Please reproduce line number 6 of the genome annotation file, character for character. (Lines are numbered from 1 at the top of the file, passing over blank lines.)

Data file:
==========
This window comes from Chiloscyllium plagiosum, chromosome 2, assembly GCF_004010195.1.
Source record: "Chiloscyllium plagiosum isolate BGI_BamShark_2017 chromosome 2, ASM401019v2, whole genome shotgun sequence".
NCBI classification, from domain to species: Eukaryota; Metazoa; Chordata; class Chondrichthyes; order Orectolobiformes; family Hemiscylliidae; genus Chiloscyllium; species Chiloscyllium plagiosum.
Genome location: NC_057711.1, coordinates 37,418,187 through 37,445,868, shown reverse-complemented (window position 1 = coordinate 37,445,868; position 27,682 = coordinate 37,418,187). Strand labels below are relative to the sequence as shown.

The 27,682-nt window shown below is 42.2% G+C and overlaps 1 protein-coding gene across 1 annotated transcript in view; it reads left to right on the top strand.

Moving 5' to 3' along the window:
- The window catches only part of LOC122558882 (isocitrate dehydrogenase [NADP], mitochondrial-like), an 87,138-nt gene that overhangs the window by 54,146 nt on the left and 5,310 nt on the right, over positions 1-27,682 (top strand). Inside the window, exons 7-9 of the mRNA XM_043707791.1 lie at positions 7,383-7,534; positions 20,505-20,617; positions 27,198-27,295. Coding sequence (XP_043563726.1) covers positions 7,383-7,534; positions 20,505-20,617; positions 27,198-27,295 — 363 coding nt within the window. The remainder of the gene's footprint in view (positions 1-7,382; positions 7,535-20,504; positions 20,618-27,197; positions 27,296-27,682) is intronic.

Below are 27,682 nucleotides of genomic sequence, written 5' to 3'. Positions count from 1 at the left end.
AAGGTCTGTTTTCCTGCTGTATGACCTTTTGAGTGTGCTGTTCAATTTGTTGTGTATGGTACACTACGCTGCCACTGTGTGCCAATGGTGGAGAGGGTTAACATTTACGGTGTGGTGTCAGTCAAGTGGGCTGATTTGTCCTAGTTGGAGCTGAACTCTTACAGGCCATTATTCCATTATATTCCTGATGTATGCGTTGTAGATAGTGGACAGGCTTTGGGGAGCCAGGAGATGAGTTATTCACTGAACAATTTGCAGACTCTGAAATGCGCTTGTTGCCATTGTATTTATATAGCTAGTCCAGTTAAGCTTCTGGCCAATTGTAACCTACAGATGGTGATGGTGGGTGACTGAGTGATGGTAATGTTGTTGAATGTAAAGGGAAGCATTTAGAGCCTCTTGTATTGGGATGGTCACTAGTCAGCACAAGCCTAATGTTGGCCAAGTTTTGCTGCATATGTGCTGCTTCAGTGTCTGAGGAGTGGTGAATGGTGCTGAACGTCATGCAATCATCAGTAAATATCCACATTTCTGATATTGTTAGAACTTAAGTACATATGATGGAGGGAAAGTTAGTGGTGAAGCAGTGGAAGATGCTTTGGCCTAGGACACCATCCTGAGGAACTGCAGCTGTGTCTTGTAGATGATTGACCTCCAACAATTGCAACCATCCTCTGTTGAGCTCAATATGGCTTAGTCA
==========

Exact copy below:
Moving 5' to 3' along the window: